It’s Wilson Vs. DiNapoli For New York State Comptroller
NEW YORK (AP / WCBS 880) - A Republican former hedge fund manager who says New York’s finances need fixing is challenging the Democratic incumbent who says he’s cleaned up the mess he inherited as New York comptroller.
LISTEN: WCBS 880’s John Metaxas reports
Political newcomer Harry Wilson, 39, who left Silver Point Capital two years ago and worked for the Obama administration on the General Motors restructuring, says the state needs its own fiscal turnaround.
Comptroller Thomas DiNapoli, a former assemblyman chosen by colleagues for the state’s top financial post after Comptroller Alan Hevesi left in a scandal, says he has taken several steps to improve finances. He said he instituted rules to stop investment firms from using paid intermediaries to get business from the $130 billion public employee pension fund, identified more than $3 billion in wasteful public spending, and followed sound investment strategies.
The race has grown more competitive, with Wilson eroding DiNapoli’s once-comfortable lead in recent polls.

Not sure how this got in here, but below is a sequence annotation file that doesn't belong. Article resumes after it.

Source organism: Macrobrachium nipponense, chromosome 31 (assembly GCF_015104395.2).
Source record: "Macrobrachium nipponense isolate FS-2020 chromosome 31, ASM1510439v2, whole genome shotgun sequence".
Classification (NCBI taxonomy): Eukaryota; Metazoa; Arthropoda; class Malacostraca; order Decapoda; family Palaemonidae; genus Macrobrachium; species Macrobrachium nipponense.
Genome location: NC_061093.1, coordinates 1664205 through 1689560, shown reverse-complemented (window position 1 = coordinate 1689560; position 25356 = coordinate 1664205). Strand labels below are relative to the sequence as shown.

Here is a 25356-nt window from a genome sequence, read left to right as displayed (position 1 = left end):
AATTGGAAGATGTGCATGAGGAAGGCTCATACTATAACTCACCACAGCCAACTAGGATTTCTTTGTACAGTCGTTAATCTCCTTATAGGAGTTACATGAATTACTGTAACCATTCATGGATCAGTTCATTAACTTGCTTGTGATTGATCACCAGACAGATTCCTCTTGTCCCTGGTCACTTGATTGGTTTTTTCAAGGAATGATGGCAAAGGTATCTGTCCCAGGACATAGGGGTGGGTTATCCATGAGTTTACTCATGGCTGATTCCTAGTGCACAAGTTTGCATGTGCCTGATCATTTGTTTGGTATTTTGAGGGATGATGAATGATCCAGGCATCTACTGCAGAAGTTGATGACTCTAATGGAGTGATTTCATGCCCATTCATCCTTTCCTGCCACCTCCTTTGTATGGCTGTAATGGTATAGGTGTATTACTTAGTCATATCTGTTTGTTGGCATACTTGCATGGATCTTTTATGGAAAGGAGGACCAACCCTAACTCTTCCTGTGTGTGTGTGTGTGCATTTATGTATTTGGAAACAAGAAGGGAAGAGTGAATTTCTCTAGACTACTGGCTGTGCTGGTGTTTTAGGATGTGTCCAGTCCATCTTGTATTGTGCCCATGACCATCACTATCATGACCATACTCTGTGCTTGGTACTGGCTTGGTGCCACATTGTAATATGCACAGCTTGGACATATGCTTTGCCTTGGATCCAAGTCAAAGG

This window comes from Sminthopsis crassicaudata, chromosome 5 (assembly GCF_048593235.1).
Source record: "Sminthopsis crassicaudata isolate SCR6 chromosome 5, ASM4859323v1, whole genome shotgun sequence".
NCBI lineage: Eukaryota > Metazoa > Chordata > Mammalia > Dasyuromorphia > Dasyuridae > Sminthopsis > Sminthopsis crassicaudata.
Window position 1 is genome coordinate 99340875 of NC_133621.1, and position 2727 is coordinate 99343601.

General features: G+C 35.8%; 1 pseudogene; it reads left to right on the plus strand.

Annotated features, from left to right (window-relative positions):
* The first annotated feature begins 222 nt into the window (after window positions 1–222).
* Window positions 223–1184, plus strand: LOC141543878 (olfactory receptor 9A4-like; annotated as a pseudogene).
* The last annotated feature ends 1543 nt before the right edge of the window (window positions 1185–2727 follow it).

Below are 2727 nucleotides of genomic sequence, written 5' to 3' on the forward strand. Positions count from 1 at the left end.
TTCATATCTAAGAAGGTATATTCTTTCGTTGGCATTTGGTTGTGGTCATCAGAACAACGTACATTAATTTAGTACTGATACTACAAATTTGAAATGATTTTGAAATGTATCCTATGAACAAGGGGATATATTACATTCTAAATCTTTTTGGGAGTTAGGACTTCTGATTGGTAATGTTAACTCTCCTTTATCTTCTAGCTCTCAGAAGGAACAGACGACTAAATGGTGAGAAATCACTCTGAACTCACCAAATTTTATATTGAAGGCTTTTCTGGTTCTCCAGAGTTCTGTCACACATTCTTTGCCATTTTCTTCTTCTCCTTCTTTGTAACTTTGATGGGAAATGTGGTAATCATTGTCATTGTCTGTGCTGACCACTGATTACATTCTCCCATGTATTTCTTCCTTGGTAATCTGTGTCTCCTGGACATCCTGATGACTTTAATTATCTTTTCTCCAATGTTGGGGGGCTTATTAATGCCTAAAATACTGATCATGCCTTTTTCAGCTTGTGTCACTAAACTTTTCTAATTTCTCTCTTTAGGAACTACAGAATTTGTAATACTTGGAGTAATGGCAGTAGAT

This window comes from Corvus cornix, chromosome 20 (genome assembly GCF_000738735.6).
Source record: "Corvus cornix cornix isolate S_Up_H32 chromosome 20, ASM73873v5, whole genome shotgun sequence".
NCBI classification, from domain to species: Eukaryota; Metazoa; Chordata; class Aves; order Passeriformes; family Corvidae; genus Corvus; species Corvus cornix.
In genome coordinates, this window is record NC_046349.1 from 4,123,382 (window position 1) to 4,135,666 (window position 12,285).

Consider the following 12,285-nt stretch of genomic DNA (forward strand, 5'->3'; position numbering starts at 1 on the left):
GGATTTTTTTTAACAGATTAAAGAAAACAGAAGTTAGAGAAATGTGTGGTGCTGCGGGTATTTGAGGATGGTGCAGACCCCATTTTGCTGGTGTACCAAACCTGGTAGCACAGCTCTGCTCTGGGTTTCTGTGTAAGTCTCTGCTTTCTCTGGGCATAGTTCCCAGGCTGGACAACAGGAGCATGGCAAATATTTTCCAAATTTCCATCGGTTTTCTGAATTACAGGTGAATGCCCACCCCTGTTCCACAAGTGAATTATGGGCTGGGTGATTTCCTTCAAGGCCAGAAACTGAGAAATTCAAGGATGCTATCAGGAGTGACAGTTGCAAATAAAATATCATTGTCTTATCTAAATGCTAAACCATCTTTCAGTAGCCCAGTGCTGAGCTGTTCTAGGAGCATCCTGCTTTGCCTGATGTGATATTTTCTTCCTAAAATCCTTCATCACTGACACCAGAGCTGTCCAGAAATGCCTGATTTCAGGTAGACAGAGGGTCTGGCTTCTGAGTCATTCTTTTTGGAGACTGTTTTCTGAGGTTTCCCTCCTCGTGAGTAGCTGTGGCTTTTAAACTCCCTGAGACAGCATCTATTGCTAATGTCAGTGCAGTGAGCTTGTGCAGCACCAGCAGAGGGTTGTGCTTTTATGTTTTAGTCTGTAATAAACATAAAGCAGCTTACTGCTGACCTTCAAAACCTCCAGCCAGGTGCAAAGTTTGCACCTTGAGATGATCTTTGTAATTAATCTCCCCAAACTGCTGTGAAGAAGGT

The comptroller directs a staff of about 2,500 who audit state agencies and local governments, issue reports on state finances and manage the pension fund.
Wilson, a father of four from Scarsdale with a Harvard MBA, says New York is not financially competitive, loses population to other states, has high taxes, big state deficits and underfunded pensions.
The comptroller’s office should have audits that identify not only waste and fraud but inefficiency, with the major and politically sensitive state expenses of Medicaid, education and pensions examined, Wilson said.
DiNapoli, who is unmarried, has a condominium in Great Neck and was an assemblyman from Long Island for two decades. A former phone company employee with a master’s degree in human resources management, he has broad support from unions, which helped fund his campaign.
Two minor party candidates, the Libertarian Party’s John Gaetani and the Green Party’s Julia Willebrand, are also on Tuesday’s ballot.
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